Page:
The New York attorney general's office announced Wednesday that nine of the 70 people arrested in a giant cockfighting bust in New York have plead guilty. Among the nine men caught in a sting called "Operation Angry Birds," two farmers plead guilty and received felony convictions. They will never be allowed to own animals again, under a law that prohibits animal fighting. Seven other men charged with felonies took guilty pleas in April.
"Cockfighting is a cruel, abusive and barbaric practice. It tortures animals, endangers the health and safety of our communities and is known to facilitate other crimes," Eric T. Schneiderman, the attorney general, said in a statement. "My office, along with our partners in law enforcement and animal welfare, are committed to ending this vicious blood sport in New York."
"Operation Angry Birds" involved three New York counties, a massive bust at a cockfighting event in Queens and an apprehension in Florida. Sadly, it also involved huge numbers of birds. After a police raid on a farm in Plattekill, N.Y., the American Society for the Prevention of Cruelty to Animals rescued nearly 4,000 birds and then moved the birds to a temporary shelter in upstate New York. From the attorney general's office:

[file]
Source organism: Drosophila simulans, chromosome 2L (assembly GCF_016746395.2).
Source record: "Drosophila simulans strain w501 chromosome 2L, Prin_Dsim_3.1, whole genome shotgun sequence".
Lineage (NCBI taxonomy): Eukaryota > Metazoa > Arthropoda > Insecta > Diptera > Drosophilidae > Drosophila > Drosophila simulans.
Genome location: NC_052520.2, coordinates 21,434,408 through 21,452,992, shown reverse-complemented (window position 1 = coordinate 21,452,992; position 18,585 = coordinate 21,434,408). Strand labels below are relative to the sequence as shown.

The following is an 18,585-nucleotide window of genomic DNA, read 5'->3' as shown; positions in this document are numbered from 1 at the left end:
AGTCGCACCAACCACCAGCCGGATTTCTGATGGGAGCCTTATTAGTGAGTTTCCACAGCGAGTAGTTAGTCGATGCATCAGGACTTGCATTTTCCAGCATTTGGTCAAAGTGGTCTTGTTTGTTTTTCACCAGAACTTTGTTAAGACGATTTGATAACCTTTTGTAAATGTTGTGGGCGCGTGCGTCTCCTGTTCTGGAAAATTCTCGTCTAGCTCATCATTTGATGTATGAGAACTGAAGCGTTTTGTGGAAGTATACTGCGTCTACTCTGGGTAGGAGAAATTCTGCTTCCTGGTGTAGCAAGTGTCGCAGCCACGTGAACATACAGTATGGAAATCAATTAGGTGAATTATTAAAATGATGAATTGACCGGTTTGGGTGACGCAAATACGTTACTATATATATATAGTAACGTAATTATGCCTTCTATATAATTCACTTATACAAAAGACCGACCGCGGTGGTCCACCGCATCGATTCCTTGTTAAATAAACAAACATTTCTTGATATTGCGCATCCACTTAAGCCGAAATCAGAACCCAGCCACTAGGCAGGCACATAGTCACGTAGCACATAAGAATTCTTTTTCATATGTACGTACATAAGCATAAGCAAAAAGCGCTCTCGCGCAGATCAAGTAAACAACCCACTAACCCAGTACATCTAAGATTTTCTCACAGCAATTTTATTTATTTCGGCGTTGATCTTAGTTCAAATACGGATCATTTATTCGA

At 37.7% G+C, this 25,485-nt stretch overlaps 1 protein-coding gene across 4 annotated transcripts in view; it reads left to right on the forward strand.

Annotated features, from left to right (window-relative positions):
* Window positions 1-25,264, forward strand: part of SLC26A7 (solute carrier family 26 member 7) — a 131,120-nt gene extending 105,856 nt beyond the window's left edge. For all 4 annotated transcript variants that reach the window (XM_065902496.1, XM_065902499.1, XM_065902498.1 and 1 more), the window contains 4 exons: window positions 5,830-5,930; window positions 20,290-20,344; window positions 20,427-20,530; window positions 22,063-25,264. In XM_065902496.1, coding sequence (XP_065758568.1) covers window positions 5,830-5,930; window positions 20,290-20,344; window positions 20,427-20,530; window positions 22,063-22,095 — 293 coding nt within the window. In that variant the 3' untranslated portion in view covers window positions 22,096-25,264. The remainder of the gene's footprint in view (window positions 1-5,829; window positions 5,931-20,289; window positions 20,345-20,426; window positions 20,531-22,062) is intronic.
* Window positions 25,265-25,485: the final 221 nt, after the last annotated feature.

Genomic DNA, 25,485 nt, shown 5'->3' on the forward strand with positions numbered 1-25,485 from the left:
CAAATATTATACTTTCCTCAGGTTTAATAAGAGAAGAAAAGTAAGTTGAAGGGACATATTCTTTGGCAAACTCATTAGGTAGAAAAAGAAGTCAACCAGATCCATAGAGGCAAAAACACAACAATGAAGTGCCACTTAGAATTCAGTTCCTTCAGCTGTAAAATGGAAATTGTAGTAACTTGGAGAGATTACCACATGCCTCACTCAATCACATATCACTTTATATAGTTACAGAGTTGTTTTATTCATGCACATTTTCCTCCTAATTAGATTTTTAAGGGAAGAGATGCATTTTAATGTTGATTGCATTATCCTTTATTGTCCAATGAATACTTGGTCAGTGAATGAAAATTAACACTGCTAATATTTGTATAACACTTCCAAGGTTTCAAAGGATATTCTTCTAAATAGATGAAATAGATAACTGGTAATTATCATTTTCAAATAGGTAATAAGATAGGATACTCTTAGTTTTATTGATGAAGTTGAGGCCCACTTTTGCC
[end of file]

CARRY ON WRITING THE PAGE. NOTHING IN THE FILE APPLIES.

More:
The farm had operated under the guise of a live poultry farm and its owners hid thousands of makeshift cages within the center of the property to avoid detection by neighbors and law enforcement. Significantly, well over half of all the chickens seized were roosters, a statistic which is completely inconsistent with the operation of a legal poultry farm. Roosters and chickens were found to be boarded in deplorable conditions.
Cockfighting is outlawed in each of the 50 states. On their own, roosters are territorial but rarely cause each other harm. But, as the ASPCA notes, cockfighters arm roosters with knives and blades, and fatal injuries are not uncommon.
Luckily, thanks to waning interest in blood sports coupled with increased police pressure, cockfighting seems to be a dying sport.